Walking has the potential to be a rich indicator of health in many medical conditions. In recent years, scientific research has proposed more than 100 digital mobility outcomes (DMOs) that could be used to assess walking, and thereby monitor health status, using digital technologies. Though they show great promise, these DMOs require further validation.
Researchers must prove that they:
- Accurately measure what they are supposed to measure
- Predict “hard” clinical outcomes such as disease progression, falls, or hospitalization
- Are relevant in patients’ daily lives
Unfortunately, the methods, terminology, and patient populations studied in existing research vary widely, making it difficult to identify trends and select the most promising DMOs for additional research. In this study, we conducted a scoping review to identify existing studies in four medical conditions (Parkinson’s Disease, Multiple Sclerosis, Chronic Obstructive Pulmonary Disease, Hip Fracture), organize the results of those studies, and compare results between conditions and DMOs to suggest future research priorities. We screened over 20,000 articles to identify 855 publications which met our eligibility criteria. Though the methods used in these studies were diverse, the evidence suggested that several mobility outcomes, such as gait speed, step length, or daily walking time, are relevant in multiple medical conditions despite major differences in symptoms and disease trajectories. Since these measures have the potential to positively impact patients’ medical care, there is an opportunity and a need for researchers with diverse technological and clinical backgrounds to work together to form a common approach to DMO development and validation.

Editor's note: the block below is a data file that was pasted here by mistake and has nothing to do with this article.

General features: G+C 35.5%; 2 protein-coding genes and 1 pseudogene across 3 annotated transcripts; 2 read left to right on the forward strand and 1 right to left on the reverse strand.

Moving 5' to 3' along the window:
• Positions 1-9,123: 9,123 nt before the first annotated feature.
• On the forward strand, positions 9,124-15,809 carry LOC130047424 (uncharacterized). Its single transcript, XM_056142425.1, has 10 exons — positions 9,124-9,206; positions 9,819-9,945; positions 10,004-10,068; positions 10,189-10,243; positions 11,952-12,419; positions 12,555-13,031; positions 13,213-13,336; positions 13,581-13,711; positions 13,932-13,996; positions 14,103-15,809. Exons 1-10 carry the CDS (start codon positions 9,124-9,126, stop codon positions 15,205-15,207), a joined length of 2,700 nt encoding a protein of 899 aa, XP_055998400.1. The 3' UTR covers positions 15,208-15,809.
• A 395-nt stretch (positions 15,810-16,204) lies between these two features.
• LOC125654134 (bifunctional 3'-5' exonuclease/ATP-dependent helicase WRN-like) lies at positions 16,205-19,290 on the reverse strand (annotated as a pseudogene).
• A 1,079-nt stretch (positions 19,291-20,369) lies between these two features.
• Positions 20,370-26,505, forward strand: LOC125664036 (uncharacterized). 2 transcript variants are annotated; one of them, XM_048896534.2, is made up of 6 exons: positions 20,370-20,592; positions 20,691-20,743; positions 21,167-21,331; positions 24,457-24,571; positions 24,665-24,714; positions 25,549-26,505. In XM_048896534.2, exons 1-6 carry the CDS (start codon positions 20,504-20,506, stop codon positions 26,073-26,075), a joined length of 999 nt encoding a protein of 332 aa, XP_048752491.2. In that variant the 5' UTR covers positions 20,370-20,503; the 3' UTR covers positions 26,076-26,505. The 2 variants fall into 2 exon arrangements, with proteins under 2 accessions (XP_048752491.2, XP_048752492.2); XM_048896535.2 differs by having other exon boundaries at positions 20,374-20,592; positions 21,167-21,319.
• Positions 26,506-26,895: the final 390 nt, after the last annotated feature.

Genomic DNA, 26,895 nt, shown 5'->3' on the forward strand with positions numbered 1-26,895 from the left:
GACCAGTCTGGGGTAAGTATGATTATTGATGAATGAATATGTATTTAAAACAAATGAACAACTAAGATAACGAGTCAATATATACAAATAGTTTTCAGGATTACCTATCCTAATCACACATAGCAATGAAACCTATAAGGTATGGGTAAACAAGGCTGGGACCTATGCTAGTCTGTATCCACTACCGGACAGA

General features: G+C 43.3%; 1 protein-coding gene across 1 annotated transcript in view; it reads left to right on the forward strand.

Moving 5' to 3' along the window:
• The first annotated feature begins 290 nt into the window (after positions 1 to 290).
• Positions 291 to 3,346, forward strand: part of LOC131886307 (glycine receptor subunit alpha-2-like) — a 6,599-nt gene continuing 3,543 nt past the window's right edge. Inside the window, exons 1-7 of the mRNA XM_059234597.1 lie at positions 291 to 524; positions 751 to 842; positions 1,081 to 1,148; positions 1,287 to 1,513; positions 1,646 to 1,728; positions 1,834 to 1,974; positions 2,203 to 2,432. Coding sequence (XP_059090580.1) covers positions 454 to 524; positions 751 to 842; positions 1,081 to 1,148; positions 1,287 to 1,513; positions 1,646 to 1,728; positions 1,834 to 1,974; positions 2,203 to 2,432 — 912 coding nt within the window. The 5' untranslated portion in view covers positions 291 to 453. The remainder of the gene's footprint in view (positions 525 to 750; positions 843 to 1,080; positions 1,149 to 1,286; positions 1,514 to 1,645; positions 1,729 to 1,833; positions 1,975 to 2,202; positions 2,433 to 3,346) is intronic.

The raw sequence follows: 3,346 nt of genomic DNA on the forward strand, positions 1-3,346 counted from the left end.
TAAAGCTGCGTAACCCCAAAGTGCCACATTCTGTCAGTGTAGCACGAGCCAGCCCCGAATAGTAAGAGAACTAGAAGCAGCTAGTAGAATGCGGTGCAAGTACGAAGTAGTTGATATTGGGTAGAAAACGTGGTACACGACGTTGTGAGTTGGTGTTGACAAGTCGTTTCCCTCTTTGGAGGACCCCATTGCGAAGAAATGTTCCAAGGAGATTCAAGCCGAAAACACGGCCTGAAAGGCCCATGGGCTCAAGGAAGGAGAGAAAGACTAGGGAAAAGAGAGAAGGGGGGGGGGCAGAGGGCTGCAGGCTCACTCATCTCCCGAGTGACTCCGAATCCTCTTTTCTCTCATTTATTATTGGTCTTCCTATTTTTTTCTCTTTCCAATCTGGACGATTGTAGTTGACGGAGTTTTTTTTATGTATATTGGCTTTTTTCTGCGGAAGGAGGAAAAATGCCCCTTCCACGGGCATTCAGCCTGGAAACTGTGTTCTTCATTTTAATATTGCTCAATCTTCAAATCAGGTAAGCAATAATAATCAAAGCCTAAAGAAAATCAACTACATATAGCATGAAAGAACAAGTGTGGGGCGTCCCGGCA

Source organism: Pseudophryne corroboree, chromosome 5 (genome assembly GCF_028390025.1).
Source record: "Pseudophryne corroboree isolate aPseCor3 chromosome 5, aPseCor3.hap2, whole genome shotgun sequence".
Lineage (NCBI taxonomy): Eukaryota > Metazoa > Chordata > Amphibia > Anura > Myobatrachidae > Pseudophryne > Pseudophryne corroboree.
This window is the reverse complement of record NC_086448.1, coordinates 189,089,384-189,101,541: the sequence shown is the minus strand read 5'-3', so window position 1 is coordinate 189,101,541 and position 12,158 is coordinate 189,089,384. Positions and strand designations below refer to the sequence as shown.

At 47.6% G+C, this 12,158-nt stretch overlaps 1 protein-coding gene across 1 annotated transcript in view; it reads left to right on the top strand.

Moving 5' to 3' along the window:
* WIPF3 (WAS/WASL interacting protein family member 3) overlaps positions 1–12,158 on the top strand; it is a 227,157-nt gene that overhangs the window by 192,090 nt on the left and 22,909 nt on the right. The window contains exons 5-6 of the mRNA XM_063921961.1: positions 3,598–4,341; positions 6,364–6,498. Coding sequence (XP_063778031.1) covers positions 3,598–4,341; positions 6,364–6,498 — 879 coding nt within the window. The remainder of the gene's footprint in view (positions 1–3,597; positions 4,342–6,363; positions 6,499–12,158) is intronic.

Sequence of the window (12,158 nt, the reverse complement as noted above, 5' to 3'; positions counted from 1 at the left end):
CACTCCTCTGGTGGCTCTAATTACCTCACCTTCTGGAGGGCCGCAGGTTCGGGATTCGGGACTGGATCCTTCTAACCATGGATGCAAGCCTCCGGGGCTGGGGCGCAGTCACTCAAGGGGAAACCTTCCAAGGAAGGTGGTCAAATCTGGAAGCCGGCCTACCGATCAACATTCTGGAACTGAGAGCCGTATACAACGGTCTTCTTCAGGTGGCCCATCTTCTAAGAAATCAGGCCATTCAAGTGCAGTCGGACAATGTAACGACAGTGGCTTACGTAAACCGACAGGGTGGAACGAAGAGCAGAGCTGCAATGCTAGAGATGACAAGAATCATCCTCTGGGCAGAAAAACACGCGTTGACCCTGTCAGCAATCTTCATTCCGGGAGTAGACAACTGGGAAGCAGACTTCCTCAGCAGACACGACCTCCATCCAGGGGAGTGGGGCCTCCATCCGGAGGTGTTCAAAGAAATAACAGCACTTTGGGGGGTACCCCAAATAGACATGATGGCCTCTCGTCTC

You can read the article HERE.